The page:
Editor’s note: The following answer is provided by Donna M. Amaral-Phillips, extension professor in the Department of Animal Science at the University of Kentucky.
Q: How we can prevent early-lactation dairy cows from becoming "loser dairy cows?”
A: Successfully transitioning dairy cows back into the milking herd after the dry period is one of the most important pillars associated with well-performing and profitable dairy herds.
The success of these nutrition and management programs directly relates to the reproductive performance, milk production, and health of cows during this next lactation. Essentially, transition cow programs need to be designed and managed to result in cows eating well after calving and entering lactation with no or very minimal health- and metabolic-related issues, such as metritis, milk fever, ketosis, or fatty liver.
As dairy researchers learn more about this vital time frame, they have found that subclinical diseases have a substantial impact on future reproductive and production performance and health, may often go undetected, and may be the underlying cause of suboptimum performance in dairy herds…
Dairy cows that suffer from these issues, whether clinically or subclinically, often are prematurely culled, and in Denmark, these cows are part of the complex that the Danes refer to as “loser cows.” The question we want to consider is how we can prevent early-lactation dairy cows from becoming "loser dairy cows.”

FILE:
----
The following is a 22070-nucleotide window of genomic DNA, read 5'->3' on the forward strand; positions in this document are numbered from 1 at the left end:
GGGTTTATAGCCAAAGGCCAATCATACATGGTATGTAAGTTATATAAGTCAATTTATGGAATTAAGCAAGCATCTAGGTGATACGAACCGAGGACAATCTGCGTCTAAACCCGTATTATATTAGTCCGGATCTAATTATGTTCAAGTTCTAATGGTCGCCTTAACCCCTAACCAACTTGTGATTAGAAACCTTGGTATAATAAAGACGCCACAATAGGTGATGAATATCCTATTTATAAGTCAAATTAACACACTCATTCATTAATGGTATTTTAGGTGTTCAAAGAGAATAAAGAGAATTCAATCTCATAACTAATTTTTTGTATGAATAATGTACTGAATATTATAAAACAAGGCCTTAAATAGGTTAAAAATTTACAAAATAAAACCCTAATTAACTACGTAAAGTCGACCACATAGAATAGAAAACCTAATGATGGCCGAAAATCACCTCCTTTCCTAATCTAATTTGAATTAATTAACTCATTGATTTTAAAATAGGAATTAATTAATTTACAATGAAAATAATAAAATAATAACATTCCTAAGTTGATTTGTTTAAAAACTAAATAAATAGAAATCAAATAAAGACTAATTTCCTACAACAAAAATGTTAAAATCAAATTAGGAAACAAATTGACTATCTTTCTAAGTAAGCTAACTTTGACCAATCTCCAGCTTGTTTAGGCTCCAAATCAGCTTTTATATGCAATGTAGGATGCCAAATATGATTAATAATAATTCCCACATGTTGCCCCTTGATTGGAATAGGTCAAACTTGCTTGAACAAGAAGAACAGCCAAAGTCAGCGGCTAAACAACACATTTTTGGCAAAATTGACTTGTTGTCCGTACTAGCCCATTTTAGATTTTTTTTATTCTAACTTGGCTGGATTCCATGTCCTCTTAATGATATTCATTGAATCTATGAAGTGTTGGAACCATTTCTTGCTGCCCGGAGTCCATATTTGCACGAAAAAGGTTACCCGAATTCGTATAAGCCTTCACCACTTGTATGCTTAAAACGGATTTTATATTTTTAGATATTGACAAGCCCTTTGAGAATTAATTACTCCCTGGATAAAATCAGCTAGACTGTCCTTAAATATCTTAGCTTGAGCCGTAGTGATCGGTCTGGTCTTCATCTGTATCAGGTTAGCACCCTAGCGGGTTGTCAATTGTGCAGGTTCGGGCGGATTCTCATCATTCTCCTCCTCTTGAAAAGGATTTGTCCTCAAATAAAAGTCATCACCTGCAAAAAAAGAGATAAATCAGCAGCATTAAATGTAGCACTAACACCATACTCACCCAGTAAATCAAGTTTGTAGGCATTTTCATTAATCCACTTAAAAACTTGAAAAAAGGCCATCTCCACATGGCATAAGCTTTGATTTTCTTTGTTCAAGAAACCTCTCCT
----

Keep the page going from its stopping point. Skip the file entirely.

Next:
Prevent excessive body condition
Transition cows that are over-conditioned (body condition scores are equal to or greater than 4.0) eat less before and after calving, with feed intake dropping sooner and to a greater extent before calving than optimally body conditioned pre-fresh cows. As a result, these cows mobilize body fat to a greater extent compared to cows where feed intake is not compromised as greatly before calving. This greater mobilization of body fat causes excessive fat to accumulate in the liver of these cows, which further compromises the liver’s ability to make glucose to support milk production. Thus, these cows have a higher likelihood of developing fatty liver and then subclinical or clinical ketosis in addition to other metabolic disorders.
Feed intake of most cows decreases just before calving (generally less than 5 days before calving) which results in some mobilization of body fat. The key is the degree of mobilization of body fat. Over-conditioned cows and cows whose feed intake is excessively reduced before or just after calving mobilize more body fat (more than 0.5 body condition score by 30 days in milk) and consequently accumulate more fat in the liver. Thus, this increased mobilization of body fat results in a higher incidence of fatty liver and thus subclinical or clinical ketosis as evidenced by elevated ketones and non-esterified fatty acids (NEFA) in the blood pre- and post-calving.